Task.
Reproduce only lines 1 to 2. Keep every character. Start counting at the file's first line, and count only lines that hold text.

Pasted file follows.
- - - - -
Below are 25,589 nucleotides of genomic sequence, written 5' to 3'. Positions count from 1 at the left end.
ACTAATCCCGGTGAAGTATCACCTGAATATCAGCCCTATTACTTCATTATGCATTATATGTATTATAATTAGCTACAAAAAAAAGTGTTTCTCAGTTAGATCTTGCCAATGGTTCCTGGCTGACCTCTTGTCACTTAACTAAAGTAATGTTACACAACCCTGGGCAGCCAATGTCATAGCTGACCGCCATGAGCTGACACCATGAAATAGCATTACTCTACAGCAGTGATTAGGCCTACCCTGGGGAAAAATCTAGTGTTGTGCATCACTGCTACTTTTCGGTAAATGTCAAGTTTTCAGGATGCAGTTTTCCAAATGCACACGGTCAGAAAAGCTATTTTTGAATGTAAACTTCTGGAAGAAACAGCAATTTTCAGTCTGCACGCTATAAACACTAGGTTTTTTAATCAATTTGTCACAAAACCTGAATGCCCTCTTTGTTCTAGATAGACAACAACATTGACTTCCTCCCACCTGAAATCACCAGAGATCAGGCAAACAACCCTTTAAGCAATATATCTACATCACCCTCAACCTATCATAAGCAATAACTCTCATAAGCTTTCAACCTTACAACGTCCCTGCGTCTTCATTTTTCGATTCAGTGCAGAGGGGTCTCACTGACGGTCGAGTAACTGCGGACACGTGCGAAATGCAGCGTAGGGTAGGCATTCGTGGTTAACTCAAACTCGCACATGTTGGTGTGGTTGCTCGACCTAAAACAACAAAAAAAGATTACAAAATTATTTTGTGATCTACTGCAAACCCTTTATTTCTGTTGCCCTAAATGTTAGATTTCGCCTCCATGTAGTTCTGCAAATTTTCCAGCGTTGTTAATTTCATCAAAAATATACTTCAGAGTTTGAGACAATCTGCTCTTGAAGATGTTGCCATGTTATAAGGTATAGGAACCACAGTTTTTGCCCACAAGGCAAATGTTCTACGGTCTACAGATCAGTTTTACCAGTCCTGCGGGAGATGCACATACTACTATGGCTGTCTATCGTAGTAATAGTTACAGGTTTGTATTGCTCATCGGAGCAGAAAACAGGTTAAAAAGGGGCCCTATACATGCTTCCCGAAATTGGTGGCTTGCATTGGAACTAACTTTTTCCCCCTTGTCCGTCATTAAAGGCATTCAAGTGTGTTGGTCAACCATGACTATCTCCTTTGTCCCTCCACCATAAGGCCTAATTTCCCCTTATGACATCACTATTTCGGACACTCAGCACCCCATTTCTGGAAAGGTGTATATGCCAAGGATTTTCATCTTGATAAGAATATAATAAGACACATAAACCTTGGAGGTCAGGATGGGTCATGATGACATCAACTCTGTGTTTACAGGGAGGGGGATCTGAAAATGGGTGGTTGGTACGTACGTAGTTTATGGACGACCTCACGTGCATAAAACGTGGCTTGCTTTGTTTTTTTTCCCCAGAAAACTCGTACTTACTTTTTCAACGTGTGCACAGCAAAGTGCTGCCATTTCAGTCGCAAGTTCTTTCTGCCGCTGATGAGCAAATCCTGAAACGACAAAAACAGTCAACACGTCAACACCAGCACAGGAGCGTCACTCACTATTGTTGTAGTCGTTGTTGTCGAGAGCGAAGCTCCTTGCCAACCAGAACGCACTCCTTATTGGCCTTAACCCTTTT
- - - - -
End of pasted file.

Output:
Below are 25,589 nucleotides of genomic sequence, written 5' to 3'. Positions count from 1 at the left end.
ACTAATCCCGGTGAAGTATCACCTGAATATCAGCCCTATTACTTCATTATGCATTATATGTATTATAATTAGCTACAAAAAAAAGTGTTTCTCAGTTAGATCTTGCCAATGGTTCCTGGCTGACCTCTTGTCACTTAACTAAAGTAATGTTACACAACCCTGGGCAGCCAATGTCATAGCTGACCGCCATGAGCTGACACCATGAAATAGCATTACTCTACAGCAGTGATTAGGCCTACCCTGGGGAAAAATCTAGTGTTGTGCATCACTGCTACTTTTCGGTAAATGTCAAGTTTTCAGGATGCAGTTTTCCAAATGCACACGGTCAGAAAAGCTATTTTTGAATGTAAACTTCTGGAAGAAACAGCAATTTTCAGTCTGCACGCTATAAACACTAGGTTTTTTAATCAATTTGTCACAAAACCTGAATGCCCTCTTTGTTCTAGATAGACAACAACATTGACTTCCTCCCACCTGAAATCACCAGAGATCAGGCAAACAACCCTTTAAGCAATATATCTACATCACCCTCAACCTATCATAAGCAATAACTCTCATAAGCTTTCAACCTTACAACGTCCCTGCGTCTTCATTTTTCGATTCAGTGCAGAGGGGTCTCACTGACGGTCGAGTAACTGCGGACACGTGCGAAATGCAGCGTAGGGTAGGCATTCGTGGTTAACTCAAACTCGCACATGTTGGTGTGGTTGCTCGACCTAAAACAACAAAAAAAGATTACAAAATTATTTTGTGATCTACTGCAAACCCTTTATTTCTGTTGCCCTAAATGTTAGATTTCGCCTCCATGTAGTTCTGCAAATTTTCCAGCGTTGTTAATTTCATCAAAAATATACTTCAGAGTTTGAGACAATCTGCTCTTGAAGATGTTGCCATGTTATAAGGTATAGGAACCACAGTTTTTGCCCACAAGGCAAATGTTCTACGGTCTACAGATCAGTTTTACCAGTCCTGCGGGAGATGCACATACTACTATGGCTGTCTATCGTAGTAATAGTTACAGGTTTGTATTGCTCATCGGAGCAGAAAACAGGTTAAAAAGGGGCCCTATACATGCTTCCCGAAATTGGTGGCTTGCATTGGAACTAACTTTTTCCCCCTTGTCCGTCATTAAAGGCATTCAAGTGTGTTGGTCAACCATGACTATCTCCTTTGTCCCTCCACCATAAGGCCTAATTTCCCCTTATGACATCACTATTTCGGACACTCAGCACCCCATTTCTGGAAAGGTGTATATGCCAAGGATTTTCATCTTGATAAGAATATAATAAGACACATAAACCTTGGAGGTCAGGATGGGTCATGATGACATCAACTCTGTGTTTACAGGGAGGGGGATCTGAAAATGGGTGGTTGGTACGTACGTAGTTTATGGACGACCTCACGTGCATAAAACGTGGCTTGCTTTGTTTTTTTTCCCCAGAAAACTCGTACTTACTTTTTCAACGTGTGCACAGCAAAGTGCTGCCATTTCAGTCGCAAGTTCTTTCTGCCGCTGATGAGCAAATCCTGAAACGACAAAAACAGTCAACACGTCAACACCAGCACAGGAGCGTCACTCACTATTGTTGTAGTCGTTGTTGTCGAGAGCGAAGCTCCTTGCCAACCAGAACGCACTCCTTATTGGCCTTAACCCTTTT